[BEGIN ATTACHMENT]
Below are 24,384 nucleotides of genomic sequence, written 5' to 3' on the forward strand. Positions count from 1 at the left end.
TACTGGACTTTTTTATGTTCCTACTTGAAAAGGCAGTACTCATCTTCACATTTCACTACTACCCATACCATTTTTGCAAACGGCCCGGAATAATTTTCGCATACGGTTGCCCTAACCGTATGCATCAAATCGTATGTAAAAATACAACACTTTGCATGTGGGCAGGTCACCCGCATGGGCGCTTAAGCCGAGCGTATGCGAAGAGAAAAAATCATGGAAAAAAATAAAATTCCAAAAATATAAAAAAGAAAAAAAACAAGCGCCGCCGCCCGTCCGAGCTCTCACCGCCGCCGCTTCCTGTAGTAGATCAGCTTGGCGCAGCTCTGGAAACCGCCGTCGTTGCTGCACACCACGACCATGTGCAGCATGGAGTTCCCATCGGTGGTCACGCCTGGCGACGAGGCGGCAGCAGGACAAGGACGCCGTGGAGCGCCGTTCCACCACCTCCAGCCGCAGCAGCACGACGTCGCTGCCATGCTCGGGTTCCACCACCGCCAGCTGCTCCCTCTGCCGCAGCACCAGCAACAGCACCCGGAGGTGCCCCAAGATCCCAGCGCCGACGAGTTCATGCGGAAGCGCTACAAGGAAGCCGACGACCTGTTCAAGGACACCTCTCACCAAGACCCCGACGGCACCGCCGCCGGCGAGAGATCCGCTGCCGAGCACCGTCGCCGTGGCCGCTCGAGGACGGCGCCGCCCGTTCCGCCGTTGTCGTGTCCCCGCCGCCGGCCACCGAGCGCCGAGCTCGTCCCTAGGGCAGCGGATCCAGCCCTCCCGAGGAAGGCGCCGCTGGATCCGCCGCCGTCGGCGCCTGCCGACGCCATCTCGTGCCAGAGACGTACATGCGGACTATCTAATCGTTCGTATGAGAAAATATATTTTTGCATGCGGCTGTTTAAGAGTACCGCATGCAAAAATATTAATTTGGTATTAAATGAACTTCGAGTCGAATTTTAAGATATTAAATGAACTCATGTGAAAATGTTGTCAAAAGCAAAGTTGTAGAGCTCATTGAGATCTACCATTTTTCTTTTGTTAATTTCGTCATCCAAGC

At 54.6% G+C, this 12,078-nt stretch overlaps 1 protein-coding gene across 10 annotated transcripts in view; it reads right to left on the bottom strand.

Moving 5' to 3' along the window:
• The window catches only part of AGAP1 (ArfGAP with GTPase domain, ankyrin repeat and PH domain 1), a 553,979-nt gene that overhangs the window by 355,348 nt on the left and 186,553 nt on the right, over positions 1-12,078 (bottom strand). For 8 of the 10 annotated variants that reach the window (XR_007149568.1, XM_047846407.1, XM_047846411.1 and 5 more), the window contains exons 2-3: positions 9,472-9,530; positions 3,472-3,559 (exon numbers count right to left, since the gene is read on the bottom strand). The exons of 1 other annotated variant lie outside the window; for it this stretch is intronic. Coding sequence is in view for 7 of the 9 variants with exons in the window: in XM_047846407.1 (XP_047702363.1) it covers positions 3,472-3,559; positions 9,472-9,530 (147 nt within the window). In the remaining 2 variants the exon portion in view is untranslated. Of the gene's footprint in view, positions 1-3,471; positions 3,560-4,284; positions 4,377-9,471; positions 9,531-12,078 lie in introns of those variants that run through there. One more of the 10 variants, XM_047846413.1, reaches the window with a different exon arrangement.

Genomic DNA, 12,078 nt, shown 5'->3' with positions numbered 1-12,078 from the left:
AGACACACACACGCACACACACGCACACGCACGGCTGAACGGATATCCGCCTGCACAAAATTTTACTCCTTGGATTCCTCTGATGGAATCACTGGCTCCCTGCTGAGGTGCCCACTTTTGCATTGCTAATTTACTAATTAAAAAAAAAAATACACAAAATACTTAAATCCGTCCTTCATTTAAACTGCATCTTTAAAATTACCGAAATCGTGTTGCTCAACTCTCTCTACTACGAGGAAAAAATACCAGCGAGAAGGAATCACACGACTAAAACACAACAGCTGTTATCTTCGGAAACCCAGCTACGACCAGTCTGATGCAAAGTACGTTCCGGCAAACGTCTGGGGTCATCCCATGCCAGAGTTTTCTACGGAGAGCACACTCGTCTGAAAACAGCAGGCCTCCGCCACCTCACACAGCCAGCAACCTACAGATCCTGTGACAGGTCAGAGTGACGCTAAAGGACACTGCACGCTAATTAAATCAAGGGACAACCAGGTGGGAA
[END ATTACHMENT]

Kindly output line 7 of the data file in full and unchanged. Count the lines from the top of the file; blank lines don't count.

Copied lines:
AGACACACACACGCACACACACGCACACGCACGGCTGAACGGATATCCGCCTGCACAAAATTTTACTCCTTGGATTCCTCTGATGGAATCACTGGCTCCCTGCTGAGGTGCCCACTTTTGCATTGCTAATTTACTAATTAAAAAAAAAAATACACAAAATACTTAAATCCGTCCTTCATTTAAACTGCATCTTTAAAATTACCGAAATCGTGTTGCTCAACTCTCTCTACTACGAGGAAAAAATACCAGCGAGAAGGAATCACACGACTAAAACACAACAGCTGTTATCTTCGGAAACCCAGCTACGACCAGTCTGATGCAAAGTACGTTCCGGCAAACGTCTGGGGTCATCCCATGCCAGAGTTTTCTACGGAGAGCACACTCGTCTGAAAACAGCAGGCCTCCGCCACCTCACACAGCCAGCAACCTACAGATCCTGTGACAGGTCAGAGTGACGCTAAAGGACACTGCACGCTAATTAAATCAAGGGACAACCAGGTGGGAA